The Cincinnati Enquirer from Cincinnati, Ohio on December 18, 1956 · Page 5
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The Cincinnati Enquirer from Cincinnati, Ohio · Page 5

Cincinnati, Ohio
Issue Date:
Tuesday, December 18, 1956
Page 5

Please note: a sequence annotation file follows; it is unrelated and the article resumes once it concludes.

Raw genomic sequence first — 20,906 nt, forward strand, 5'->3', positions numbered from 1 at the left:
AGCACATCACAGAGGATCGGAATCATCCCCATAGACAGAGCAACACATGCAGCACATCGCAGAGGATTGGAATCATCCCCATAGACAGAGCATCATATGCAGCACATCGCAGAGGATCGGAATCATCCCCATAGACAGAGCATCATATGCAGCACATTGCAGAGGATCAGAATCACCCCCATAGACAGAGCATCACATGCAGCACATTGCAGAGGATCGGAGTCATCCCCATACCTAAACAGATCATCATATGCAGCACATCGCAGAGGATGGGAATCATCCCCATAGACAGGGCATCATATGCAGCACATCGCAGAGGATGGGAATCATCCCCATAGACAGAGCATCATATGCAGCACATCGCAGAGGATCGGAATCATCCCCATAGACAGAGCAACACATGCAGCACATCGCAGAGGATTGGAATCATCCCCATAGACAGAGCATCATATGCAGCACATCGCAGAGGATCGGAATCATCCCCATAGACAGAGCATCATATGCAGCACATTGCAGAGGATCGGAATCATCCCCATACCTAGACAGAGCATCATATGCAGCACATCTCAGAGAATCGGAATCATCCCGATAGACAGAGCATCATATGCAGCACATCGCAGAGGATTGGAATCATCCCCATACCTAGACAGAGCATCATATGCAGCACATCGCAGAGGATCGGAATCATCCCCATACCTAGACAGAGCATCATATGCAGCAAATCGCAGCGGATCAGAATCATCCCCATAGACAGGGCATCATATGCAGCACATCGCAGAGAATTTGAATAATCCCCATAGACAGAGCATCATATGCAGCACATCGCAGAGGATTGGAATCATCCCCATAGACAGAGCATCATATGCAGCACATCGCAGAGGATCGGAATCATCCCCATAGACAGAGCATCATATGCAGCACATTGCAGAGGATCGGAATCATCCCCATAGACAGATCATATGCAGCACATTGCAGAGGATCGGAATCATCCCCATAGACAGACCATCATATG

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Tuesday, December 18, 1956 Page 5 In) K n rrfn m ji " n J Wiyjl U U lyJ ILp u i vtj Walter - (!) LfaX U X FROM ) rv3 1 ha THE heart J- VER KENTUCKY'S FlNESi WHISKEY A BLEND 8 6 P R 0 0 F 7 0 X G R A . N NEUTRAL SPIRITS. CHENLEY DIST.. INC, FRANKFORT, KENTUCKY WINCHELL NEVER Give Up NEW YORK: The triumph of talent over rebuffs appeals to romanticists; It is a happy notion which has been nourished by stage-struck histo-rians. The truth is, of course, that every field of endeavor includes numerous individuals endowed with skill who never rean the re wards they de- WILLIAMS serve. Never- Success Story theless, the theatrical success story constantly enriches the folklore of the arts . . . Back In 1936 a young man began writing plays. One of his efforts closed out of town In 1939. It wasn't until 1943 that he au thored his initial click: Tennes see Williams' "The Glass Me naarerie." Never give up, darlings. The progression of success is gen erally more moiasses man iigni-ning. AMONG the theater's radiant talents is Julie Harris. Not so long ago, however, Julie had a minor role (very minor) in the Old Vic's version of "Oedipus." Ker entire role consisted of walking onstage and moaning. One evening she neglected to remove her wristwatch during her big scene. Since the Greeks did not have wristwatches, Sir Laurence Oliver later admonished her. In his most elegant manner, Sir Laurence Informed Julie: "Well, my dear, you certainly bitched thatu p." (Ratha!) CAPTURING an instant of beauty on canvas, transforming fragments of sound into enduring music, putting wings on words and sending ideas soaring these are the strange and wonderful aspects of the creative process. Occasionally, something tragic and glowing springs from darkness and agony. Mrs. Eugene O'Neill recently detailed the profound personal experience which resulted in the playwright's "Long Day's Journey Into Night." She recalled: "He explained to me that he had to write this play about his youth and his family. It was a thing that haunted him. He was bedeviled into writing it. It was something that came from his very guts, he had to get it out of his system, he had to forgive whatever it was that caused this tragedy between himself and his mother and father." FIRST-NIGHTS are s o c i a 1 events for audiences. For performers they represent an intense personal crisis. Judy Garland recently described the emotional turmoil that comes with premieres: "So you work, work, work to polish it up again and you try and go on trying. On opening night you are sure you are crazy. You suffer and you writhe. You know you are not going to be able to sing a note. You know nobody is going to like you. The curtain goes up and you totter onstage, half-stupified with nerves. You barely know what you are doing. It isn't until that first burst of applause comes crashing up that you get any relief. They go on clapping and you're so happy you want to cry and hug everyone down there." THE DEVELOPMENT of talent is a fascinating plot replete with the suspenseful expectancy of unforeseen events. Intensified by countless dramatic Incidents . . . Eva Marie Saint waa painfully shy, tense and self-conscious when she joined the Actors' Studio. "Showing any emotion was something to be ashamed of for me," she has confessed. Consequently, Lee Strasberg (the Studio's chief) had her doing silly things. She was told to pick her favorite tree. Then she had to be that tree on stage, in front of everybody. "It was Just silly enough," Miss Saint declares, "to shake me out of my dread of appear ing ridiculous in public." ODDLY, many actresses are shy. When Judy Holliday prepared for her singing role in Bells Are Ringing she insisted on singing for one person at a time (she standing in a corner), with her back toward the lis tener . . . Now she is chanting and enchanting thousands. - STARDOM represents the pinnacle for performers. What doea it mean when aspirations are fulfilledf What happens, when dreams become reality . . One week after Audrey Hepburn opened in "Gigi" she was elevated to stardom. The day her name autographed the marquee she dashed across the street to witness the magical moment. . When her name glowed, she turned to a friend and- sighed: ''Oh, dear, and I've still got to learn how to act Jersey Court Puts Ban On Sunday Aato Sales TRENTON, N. X, Dec. 17 UPt The New Jersey Supreme Court today upheld a law banning Sunday automobile sales. The court voted 6-0 to re verse rulings by Superior Court judges who had decided the law was unconstitutional. The validity of the law was challenged by two operators of used car lots who contended the law discriminated against car dealers and that other businesses were allowed to operate on Sundays. Chief Justice Arthur T. Van- derbilt said Sunday automobile sales pose a threat to public, health, safety and welfare and added: "In the present state of Sunday activity in this automotive age, there are sections of our highways stretching for miles almost exclusively devoted to the sale of new and used cars, where the owners and employes, forced by unreasonable and competitive lust of some of their neighbors in the trade, are compelled to maintain their business vigil every day of the week and for long hour; who can say that this is not inimical to the public good? DRIVE SAFELY! 8 ftm&x 5? 4 T USEES TREES ALL TYPES ALL SIZES LIVE AND CUT TREES k IT TMEES'p Priced from 95' CUT TREES Stately Balsam Firs . . . from 95c LIVE TREES Douglas Firs Balled and Burlapped SPECIAL GROUP of Non-Shedding Trees LIVE Douglas Fin 2 to 3 ft. high Balled end lurlapped Plant after Christmas .95 CUT Scotch Pines S to 7 ft. high Full-bodied selected tree See the special Candy Cane Tree Win a Prise! Free Sweets for the Kiddies ALSO: Preshly cut iverg rf en Decorations, M I s 1 1 e -toe, Holly Ornaments, Wreaths, Special Decorations. Buy Your Christmas Trees Where Trees Are a Year-Round Business! 3 CONVENIENT GARDEN STORES MT. HIALTHT 1 0925 Homlltoa Avenue IOND HILL 4402 Reading Rood KENWOOD I0SS Montgomery Rood OPEN EVENINGS DEC. 12fh to DEC. 22nd I 8 ft 5? ft J I I I? Vi Open daily until Christmas to 9 p.m. except Saturdays Franklin Simon, a great fashion store, is now open in SWIFTON CENTER " ' A, J pv.w. ' ' our neiv Christmas PETAL BLOUSE: tri-collared imported linen, boajid in shiny satin, at just 6.98 To frame her face in petal-like flattery, our new linen petal blouse! Perfect for Christmas gifts, with short turned back cuffs, lustrous rayon satin piped convertible collar, buttons and pretty, pretend pocket. Ours exclusively in purt imported linen... a wonderful weight for now into spring. White, pink, blue, beige or black, sues 10 to 18. RIGHT COMBINATION: our creamy wool-and-cashmere skirt coupled with a superb silk shirt 1O.05 and T.98 Two of the most luxurious fabrics join forces for a look and feel of unmitigated elegance! The reed slim wrap-skirt, a blending of cashmere and wool, in pink, blue or toast striped while. The Italian styled silk shirt in matching pink, blue or toast. Both for .sues 10 to 18. mmmmmwsm j 3m3 1- -A 'v.. GIFT SPECIAL! our beautiful, billowing, NYLON TRICOT WALTZ GOWNS 5.99 reg. 8.1)3 to 10.95 . For your sleepy time gal, these divine double layered floats of sheer femininity by Rojene. Charmingly detailed with floral applique (I bodice, choose from heavenly shades of pink, blue Of , black over pink; sizes 32 to 38. (not shown: embroidered Aunge neck empire and bow strap all-over- embroiderei gown in pink, blue or lilac.) If you have a Cincinnati charge account, you have a Franklin Simon charge account. FRANKLIN SIMON, 330 SWIFTON CENTER CINCINNATI CLMHURST 1-3100